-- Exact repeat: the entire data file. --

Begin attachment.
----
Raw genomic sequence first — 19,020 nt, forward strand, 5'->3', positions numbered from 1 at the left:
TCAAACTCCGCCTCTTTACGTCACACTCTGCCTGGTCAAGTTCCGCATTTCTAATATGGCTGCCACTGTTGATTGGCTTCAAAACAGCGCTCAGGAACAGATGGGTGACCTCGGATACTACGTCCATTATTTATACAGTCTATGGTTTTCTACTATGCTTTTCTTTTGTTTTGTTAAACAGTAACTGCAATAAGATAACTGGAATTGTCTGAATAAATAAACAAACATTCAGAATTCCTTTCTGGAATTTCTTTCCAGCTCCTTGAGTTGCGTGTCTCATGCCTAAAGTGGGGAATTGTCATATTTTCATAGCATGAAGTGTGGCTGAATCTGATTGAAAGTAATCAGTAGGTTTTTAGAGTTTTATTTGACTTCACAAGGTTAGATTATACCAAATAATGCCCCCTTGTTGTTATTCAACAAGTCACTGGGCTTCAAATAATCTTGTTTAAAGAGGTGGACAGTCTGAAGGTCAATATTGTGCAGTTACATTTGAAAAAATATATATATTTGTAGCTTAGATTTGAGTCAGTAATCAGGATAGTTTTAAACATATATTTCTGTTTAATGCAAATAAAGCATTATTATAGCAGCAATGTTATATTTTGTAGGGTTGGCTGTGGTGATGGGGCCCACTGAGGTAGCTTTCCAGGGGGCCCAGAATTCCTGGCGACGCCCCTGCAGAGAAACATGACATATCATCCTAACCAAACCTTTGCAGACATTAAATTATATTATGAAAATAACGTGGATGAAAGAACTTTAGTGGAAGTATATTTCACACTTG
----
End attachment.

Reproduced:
Raw genomic sequence first — 19,020 nt, forward strand, 5'->3', positions numbered from 1 at the left:
TCAAACTCCGCCTCTTTACGTCACACTCTGCCTGGTCAAGTTCCGCATTTCTAATATGGCTGCCACTGTTGATTGGCTTCAAAACAGCGCTCAGGAACAGATGGGTGACCTCGGATACTACGTCCATTATTTATACAGTCTATGGTTTTCTACTATGCTTTTCTTTTGTTTTGTTAAACAGTAACTGCAATAAGATAACTGGAATTGTCTGAATAAATAAACAAACATTCAGAATTCCTTTCTGGAATTTCTTTCCAGCTCCTTGAGTTGCGTGTCTCATGCCTAAAGTGGGGAATTGTCATATTTTCATAGCATGAAGTGTGGCTGAATCTGATTGAAAGTAATCAGTAGGTTTTTAGAGTTTTATTTGACTTCACAAGGTTAGATTATACCAAATAATGCCCCCTTGTTGTTATTCAACAAGTCACTGGGCTTCAAATAATCTTGTTTAAAGAGGTGGACAGTCTGAAGGTCAATATTGTGCAGTTACATTTGAAAAAATATATATATTTGTAGCTTAGATTTGAGTCAGTAATCAGGATAGTTTTAAACATATATTTCTGTTTAATGCAAATAAAGCATTATTATAGCAGCAATGTTATATTTTGTAGGGTTGGCTGTGGTGATGGGGCCCACTGAGGTAGCTTTCCAGGGGGCCCAGAATTCCTGGCGACGCCCCTGCAGAGAAACATGACATATCATCCTAACCAAACCTTTGCAGACATTAAATTATATTATGAAAATAACGTGGATGAAAGAACTTTAGTGGAAGTATATTTCACACTTG